Samah Juana is presently a HR Representative at a successful Pharmaceutical company. She pursued and completed her B.S. in management and minor in marketing from the University of New Haven. In her free time, she enjoys writing, singing, and going to church, and this is her story of how she learned when to change roommates the hard way.
How to know when to change roommates
Issues with roommates were quite commonplace during my college years. While I look back on those times with fondness now and even the worst situations I got into with my roommates make me laugh, it wasn’t so funny back then. I remember getting stressed out about certain roommates I had to share my space with and there were several phases during which my frustrations ended up affecting my studies.
During my first year in college, I generally struggled to fit in with my roommates but I didn’t worry too much about it. I used to think to myself, “It’ll take time but eventually it’ll work out.” However, the thought never really materialized. Instead, things only kept going more downhill. Trivial tiffs turned into full-blown arguments and in a few months, none of us were on talking terms with each other. Can you imagine sharing a space with others but seldom talking to them simply to avoid conflict? That’s what my personal life was like once!
I became more hopeful of the roommate situation as I stepped into my second year as I decided to get away from the roommates I was ‘condemned’ to live with by the university and stay off-campus. However, my time off-campus was just as bad, thanks in particular to a roommate who believed that she owned the room that we were sharing.
By the time my third year at the university came along, I moved back into campus and was assigned a room that I’d have to share with sophomores. The experience was comparatively better than the first two years, but it wasn’t because we got along. It was just that I was a senior and they had to give me that respect. For all I know, they might have been talking behind my back (or maybe not).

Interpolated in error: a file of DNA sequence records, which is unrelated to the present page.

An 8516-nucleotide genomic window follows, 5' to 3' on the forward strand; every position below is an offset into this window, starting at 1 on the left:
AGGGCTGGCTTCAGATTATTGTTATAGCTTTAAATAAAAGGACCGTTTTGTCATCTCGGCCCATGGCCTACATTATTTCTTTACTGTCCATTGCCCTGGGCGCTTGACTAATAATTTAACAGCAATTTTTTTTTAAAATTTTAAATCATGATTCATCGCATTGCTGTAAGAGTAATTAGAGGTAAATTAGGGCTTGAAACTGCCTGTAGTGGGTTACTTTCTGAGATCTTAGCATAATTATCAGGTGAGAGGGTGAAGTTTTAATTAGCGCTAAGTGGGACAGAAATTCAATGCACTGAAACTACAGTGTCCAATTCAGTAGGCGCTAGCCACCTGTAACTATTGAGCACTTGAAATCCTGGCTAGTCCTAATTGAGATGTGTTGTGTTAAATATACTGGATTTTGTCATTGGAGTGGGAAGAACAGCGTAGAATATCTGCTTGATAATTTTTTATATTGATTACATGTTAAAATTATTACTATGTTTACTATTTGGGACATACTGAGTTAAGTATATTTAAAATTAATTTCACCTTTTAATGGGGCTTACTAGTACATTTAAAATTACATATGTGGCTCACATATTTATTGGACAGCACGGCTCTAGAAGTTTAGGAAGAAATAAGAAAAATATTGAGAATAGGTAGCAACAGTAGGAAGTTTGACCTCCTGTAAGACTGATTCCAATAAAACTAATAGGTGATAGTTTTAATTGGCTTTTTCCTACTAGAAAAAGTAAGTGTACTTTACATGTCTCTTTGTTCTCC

The point I’m trying to make is that in those three trying years, I learned a lot about living with strangers, and in this post, I want to share what I learned with you. While you should certainly give your roommates time (and they should give you time as well), if things don’t work out after a point, you’ll need a change of environment. I’ve compiled a list of tips that I believe will be of great help to you to figure out when exactly you need to make your move and get away from roommates that you just can’t get along with.
- You keep talking but they won’t listen: If one or more of your roommates are doing things that are getting in your way, the best way to deal with it is to have a polite chat with them and tell them about how their activities are affecting you. However, if those chats are becoming all too frequent with no change in their behavior whatsoever, it’s clear that they don’t take you seriously at all. Instead of getting angry at them and letting their ways get to you, just pack your stuff and walk away. For example, you might be studying or working on an important project and suddenly your roommates put on some really loud music. If it’s the first time, you can tell them that it’s disturbing you, but if it keeps repeating, even when they can tell that you’re trying hard to concentrate on something, they’re overstepping their boundaries.